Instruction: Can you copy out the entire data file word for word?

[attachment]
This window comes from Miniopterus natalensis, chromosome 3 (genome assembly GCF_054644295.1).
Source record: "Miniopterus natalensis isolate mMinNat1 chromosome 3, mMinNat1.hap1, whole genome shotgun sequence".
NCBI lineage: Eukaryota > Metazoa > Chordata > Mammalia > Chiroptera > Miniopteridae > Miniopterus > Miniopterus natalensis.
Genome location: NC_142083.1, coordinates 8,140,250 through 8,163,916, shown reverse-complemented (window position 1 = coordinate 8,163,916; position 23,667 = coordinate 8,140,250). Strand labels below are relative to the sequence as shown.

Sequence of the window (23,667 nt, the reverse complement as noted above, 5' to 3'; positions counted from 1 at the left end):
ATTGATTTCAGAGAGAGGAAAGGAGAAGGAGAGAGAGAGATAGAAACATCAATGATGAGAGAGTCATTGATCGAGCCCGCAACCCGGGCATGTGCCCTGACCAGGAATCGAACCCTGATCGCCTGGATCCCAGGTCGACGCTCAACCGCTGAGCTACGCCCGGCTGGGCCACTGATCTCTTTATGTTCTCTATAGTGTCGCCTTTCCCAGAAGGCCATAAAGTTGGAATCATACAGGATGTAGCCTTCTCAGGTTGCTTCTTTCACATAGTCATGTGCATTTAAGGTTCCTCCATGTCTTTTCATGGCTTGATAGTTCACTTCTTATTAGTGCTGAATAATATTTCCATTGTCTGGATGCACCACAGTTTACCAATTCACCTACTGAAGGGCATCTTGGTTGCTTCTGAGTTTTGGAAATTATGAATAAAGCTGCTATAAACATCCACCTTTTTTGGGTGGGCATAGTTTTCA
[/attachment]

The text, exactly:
This window comes from Miniopterus natalensis, chromosome 3 (genome assembly GCF_054644295.1).
Source record: "Miniopterus natalensis isolate mMinNat1 chromosome 3, mMinNat1.hap1, whole genome shotgun sequence".
NCBI lineage: Eukaryota > Metazoa > Chordata > Mammalia > Chiroptera > Miniopteridae > Miniopterus > Miniopterus natalensis.
Genome location: NC_142083.1, coordinates 8,140,250 through 8,163,916, shown reverse-complemented (window position 1 = coordinate 8,163,916; position 23,667 = coordinate 8,140,250). Strand labels below are relative to the sequence as shown.

Sequence of the window (23,667 nt, the reverse complement as noted above, 5' to 3'; positions counted from 1 at the left end):
ATTGATTTCAGAGAGAGGAAAGGAGAAGGAGAGAGAGAGATAGAAACATCAATGATGAGAGAGTCATTGATCGAGCCCGCAACCCGGGCATGTGCCCTGACCAGGAATCGAACCCTGATCGCCTGGATCCCAGGTCGACGCTCAACCGCTGAGCTACGCCCGGCTGGGCCACTGATCTCTTTATGTTCTCTATAGTGTCGCCTTTCCCAGAAGGCCATAAAGTTGGAATCATACAGGATGTAGCCTTCTCAGGTTGCTTCTTTCACATAGTCATGTGCATTTAAGGTTCCTCCATGTCTTTTCATGGCTTGATAGTTCACTTCTTATTAGTGCTGAATAATATTTCCATTGTCTGGATGCACCACAGTTTACCAATTCACCTACTGAAGGGCATCTTGGTTGCTTCTGAGTTTTGGAAATTATGAATAAAGCTGCTATAAACATCCACCTTTTTTGGGTGGGCATAGTTTTCA